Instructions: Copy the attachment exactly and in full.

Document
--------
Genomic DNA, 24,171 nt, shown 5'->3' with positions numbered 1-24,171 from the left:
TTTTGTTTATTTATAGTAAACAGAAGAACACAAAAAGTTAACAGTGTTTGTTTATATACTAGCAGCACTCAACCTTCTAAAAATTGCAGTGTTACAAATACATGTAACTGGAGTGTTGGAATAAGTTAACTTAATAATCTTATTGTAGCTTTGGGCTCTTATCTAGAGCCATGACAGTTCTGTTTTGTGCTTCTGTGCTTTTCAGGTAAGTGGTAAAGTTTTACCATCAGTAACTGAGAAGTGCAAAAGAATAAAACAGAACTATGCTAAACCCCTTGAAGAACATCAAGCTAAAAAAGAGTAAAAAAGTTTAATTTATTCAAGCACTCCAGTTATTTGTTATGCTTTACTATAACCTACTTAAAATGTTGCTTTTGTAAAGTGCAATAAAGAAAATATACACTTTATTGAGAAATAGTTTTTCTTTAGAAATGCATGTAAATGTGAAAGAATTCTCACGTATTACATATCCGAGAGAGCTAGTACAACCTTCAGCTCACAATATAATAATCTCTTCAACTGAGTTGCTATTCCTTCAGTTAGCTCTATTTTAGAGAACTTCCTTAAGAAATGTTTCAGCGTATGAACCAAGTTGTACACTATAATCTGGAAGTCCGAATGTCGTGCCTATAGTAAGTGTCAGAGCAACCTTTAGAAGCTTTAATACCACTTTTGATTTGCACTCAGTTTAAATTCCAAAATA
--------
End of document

Genomic DNA, 24,171 nt, shown 5'->3' with positions numbered 1-24,171 from the left:
TTTTGTTTATTTATAGTAAACAGAAGAACACAAAAAGTTAACAGTGTTTGTTTATATACTAGCAGCACTCAACCTTCTAAAAATTGCAGTGTTACAAATACATGTAACTGGAGTGTTGGAATAAGTTAACTTAATAATCTTATTGTAGCTTTGGGCTCTTATCTAGAGCCATGACAGTTCTGTTTTGTGCTTCTGTGCTTTTCAGGTAAGTGGTAAAGTTTTACCATCAGTAACTGAGAAGTGCAAAAGAATAAAACAGAACTATGCTAAACCCCTTGAAGAACATCAAGCTAAAAAAGAGTAAAAAAGTTTAATTTATTCAAGCACTCCAGTTATTTGTTATGCTTTACTATAACCTACTTAAAATGTTGCTTTTGTAAAGTGCAATAAAGAAAATATACACTTTATTGAGAAATAGTTTTTCTTTAGAAATGCATGTAAATGTGAAAGAATTCTCACGTATTACATATCCGAGAGAGCTAGTACAACCTTCAGCTCACAATATAATAATCTCTTCAACTGAGTTGCTATTCCTTCAGTTAGCTCTATTTTAGAGAACTTCCTTAAGAAATGTTTCAGCGTATGAACCAAGTTGTACACTATAATCTGGAAGTCCGAATGTCGTGCCTATAGTAAGTGTCAGAGCAACCTTTAGAAGCTTTAATACCACTTTTGATTTGCACTCAGTTTAAATTCCAAAATA